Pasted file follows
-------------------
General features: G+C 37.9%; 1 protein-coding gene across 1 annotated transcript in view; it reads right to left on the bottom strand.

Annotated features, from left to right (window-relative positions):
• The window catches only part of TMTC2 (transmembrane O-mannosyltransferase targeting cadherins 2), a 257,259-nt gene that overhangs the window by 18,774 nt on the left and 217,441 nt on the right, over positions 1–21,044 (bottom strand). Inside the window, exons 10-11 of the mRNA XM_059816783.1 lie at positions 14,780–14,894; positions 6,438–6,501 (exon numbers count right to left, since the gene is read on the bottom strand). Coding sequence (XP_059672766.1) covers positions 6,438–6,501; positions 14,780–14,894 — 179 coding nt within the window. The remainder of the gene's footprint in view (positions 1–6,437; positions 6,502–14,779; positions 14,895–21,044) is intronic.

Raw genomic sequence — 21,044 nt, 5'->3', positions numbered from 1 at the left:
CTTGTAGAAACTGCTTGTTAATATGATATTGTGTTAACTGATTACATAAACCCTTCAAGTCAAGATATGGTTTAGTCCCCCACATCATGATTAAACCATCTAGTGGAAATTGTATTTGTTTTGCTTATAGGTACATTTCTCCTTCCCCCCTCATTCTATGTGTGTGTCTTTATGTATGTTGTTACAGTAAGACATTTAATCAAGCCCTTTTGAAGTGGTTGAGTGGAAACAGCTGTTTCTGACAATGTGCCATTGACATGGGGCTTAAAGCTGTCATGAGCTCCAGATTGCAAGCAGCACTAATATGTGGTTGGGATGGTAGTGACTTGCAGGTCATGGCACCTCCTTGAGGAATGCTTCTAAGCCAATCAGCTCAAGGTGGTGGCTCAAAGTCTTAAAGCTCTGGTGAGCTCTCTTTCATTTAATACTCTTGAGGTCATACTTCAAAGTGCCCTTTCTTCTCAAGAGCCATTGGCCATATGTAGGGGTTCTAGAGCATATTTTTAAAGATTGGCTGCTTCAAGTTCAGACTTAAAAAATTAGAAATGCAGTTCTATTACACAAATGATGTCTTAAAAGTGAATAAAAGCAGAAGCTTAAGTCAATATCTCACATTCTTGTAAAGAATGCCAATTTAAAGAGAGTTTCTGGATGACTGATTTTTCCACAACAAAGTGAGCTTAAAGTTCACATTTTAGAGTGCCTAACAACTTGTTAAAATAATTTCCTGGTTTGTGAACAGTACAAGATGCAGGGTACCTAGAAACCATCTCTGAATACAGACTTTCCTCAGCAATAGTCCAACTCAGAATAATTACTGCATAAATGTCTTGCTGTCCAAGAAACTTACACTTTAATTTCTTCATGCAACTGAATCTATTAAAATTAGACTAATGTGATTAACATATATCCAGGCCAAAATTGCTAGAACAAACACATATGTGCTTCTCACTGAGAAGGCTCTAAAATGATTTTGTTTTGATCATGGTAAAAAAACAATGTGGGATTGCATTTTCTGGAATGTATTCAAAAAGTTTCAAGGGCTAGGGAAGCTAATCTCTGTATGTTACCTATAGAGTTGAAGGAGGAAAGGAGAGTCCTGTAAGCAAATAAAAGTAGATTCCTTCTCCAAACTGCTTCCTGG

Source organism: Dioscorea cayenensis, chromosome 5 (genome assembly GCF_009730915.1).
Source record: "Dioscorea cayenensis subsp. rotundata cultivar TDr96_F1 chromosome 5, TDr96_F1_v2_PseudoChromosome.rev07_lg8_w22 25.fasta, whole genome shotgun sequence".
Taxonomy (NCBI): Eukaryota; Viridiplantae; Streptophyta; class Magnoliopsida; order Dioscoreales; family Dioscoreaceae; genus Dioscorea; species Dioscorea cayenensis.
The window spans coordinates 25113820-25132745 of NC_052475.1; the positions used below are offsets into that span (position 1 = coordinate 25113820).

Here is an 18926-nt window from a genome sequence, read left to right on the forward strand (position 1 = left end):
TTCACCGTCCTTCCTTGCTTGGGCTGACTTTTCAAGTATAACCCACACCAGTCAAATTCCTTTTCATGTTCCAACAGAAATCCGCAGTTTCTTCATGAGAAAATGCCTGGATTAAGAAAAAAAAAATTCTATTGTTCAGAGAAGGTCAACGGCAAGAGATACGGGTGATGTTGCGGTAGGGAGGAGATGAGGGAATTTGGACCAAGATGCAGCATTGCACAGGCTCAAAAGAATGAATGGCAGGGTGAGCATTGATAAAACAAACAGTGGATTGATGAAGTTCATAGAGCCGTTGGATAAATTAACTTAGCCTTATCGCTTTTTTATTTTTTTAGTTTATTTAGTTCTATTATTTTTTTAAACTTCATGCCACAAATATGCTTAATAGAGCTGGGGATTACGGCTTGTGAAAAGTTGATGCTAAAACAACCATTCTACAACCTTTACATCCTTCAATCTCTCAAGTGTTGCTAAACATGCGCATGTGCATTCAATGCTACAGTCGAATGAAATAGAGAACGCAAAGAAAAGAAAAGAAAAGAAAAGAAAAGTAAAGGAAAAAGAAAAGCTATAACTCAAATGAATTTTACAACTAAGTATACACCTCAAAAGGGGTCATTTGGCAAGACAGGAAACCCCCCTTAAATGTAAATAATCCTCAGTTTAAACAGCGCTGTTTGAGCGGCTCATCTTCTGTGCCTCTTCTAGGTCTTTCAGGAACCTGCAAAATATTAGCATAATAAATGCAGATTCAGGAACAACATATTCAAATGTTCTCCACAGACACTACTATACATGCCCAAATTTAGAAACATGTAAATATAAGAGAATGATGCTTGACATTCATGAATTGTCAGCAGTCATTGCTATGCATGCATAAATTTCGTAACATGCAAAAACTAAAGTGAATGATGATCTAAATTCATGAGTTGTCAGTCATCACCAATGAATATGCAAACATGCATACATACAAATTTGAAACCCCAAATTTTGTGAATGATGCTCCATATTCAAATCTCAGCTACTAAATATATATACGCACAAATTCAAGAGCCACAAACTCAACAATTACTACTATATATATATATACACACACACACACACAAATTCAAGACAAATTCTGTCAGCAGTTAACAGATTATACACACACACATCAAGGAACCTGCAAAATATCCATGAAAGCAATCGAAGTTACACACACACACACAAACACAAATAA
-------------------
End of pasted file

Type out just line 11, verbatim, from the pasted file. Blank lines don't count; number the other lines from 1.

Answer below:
TTCACCGTCCTTCCTTGCTTGGGCTGACTTTTCAAGTATAACCCACACCAGTCAAATTCCTTTTCATGTTCCAACAGAAATCCGCAGTTTCTTCATGAGAAAATGCCTGGATTAAGAAAAAAAAAATTCTATTGTTCAGAGAAGGTCAACGGCAAGAGATACGGGTGATGTTGCGGTAGGGAGGAGATGAGGGAATTTGGACCAAGATGCAGCATTGCACAGGCTCAAAAGAATGAATGGCAGGGTGAGCATTGATAAAACAAACAGTGGATTGATGAAGTTCATAGAGCCGTTGGATAAATTAACTTAGCCTTATCGCTTTTTTATTTTTTTAGTTTATTTAGTTCTATTATTTTTTTAAACTTCATGCCACAAATATGCTTAATAGAGCTGGGGATTACGGCTTGTGAAAAGTTGATGCTAAAACAACCATTCTACAACCTTTACATCCTTCAATCTCTCAAGTGTTGCTAAACATGCGCATGTGCATTCAATGCTACAGTCGAATGAAATAGAGAACGCAAAGAAAAGAAAAGAAAAGAAAAGAAAAGTAAAGGAAAAAGAAAAGCTATAACTCAAATGAATTTTACAACTAAGTATACACCTCAAAAGGGGTCATTTGGCAAGACAGGAAACCCCCCTTAAATGTAAATAATCCTCAGTTTAAACAGCGCTGTTTGAGCGGCTCATCTTCTGTGCCTCTTCTAGGTCTTTCAGGAACCTGCAAAATATTAGCATAATAAATGCAGATTCAGGAACAACATATTCAAATGTTCTCCACAGACACTACTATACATGCCCAAATTTAGAAACATGTAAATATAAGAGAATGATGCTTGACATTCATGAATTGTCAGCAGTCATTGCTATGCATGCATAAATTTCGTAACATGCAAAAACTAAAGTGAATGATGATCTAAATTCATGAGTTGTCAGTCATCACCAATGAATATGCAAACATGCATACATACAAATTTGAAACCCCAAATTTTGTGAATGATGCTCCATATTCAAATCTCAGCTACTAAATATATATACGCACAAATTCAAGAGCCACAAACTCAACAATTACTACTATATATATATATACACACACACACACACAAATTCAAGACAAATTCTGTCAGCAGTTAACAGATTATACACACACACATCAAGGAACCTGCAAAATATCCATGAAAGCAATCGAAGTTACACACACACACACAAACACAAATAA